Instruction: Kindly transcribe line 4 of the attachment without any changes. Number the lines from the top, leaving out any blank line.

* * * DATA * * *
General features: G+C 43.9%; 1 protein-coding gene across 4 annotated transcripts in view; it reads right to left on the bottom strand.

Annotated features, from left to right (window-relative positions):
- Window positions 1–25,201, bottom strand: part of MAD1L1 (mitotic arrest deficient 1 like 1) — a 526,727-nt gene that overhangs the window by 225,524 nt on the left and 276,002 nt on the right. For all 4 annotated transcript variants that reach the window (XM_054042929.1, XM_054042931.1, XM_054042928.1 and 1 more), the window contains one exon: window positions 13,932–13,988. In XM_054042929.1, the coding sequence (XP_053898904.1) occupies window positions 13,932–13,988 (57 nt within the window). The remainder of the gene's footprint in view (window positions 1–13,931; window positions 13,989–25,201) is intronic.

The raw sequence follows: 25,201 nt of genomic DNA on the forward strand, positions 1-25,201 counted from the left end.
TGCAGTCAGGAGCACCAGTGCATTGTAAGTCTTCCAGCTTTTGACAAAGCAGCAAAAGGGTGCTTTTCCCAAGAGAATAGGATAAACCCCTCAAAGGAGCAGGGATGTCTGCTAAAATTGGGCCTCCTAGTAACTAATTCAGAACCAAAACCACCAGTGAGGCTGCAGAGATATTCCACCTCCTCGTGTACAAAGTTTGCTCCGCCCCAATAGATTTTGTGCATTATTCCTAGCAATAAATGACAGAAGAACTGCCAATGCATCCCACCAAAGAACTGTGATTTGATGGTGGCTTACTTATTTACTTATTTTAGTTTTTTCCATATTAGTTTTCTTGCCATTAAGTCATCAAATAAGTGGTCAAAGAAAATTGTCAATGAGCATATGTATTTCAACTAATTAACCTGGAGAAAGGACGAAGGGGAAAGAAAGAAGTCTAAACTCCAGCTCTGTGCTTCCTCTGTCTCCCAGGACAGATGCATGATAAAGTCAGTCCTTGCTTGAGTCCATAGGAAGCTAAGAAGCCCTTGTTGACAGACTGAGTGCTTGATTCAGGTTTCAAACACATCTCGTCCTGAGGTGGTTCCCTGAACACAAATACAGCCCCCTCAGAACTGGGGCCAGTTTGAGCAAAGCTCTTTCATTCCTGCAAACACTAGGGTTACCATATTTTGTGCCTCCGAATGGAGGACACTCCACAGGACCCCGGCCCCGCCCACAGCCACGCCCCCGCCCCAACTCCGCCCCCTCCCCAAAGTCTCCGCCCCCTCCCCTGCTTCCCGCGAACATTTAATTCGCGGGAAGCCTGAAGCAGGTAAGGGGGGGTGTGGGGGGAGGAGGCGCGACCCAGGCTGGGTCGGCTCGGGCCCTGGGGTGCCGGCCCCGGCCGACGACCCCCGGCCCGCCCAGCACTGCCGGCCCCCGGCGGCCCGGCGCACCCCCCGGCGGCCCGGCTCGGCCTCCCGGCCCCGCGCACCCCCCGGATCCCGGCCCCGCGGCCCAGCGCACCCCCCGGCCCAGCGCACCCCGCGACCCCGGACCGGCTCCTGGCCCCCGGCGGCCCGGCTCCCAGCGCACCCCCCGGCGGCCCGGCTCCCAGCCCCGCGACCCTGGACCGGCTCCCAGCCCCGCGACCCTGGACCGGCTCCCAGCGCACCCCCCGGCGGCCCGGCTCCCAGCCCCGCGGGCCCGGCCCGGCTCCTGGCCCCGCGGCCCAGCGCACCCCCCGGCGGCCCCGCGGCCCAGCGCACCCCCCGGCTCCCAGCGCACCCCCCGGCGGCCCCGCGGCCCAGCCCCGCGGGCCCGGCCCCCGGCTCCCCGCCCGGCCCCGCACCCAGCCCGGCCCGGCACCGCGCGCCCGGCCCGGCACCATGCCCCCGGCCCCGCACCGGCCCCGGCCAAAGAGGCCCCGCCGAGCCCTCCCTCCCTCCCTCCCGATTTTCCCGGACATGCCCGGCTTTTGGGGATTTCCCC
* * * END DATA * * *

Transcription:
The raw sequence follows: 25,201 nt of genomic DNA on the forward strand, positions 1-25,201 counted from the left end.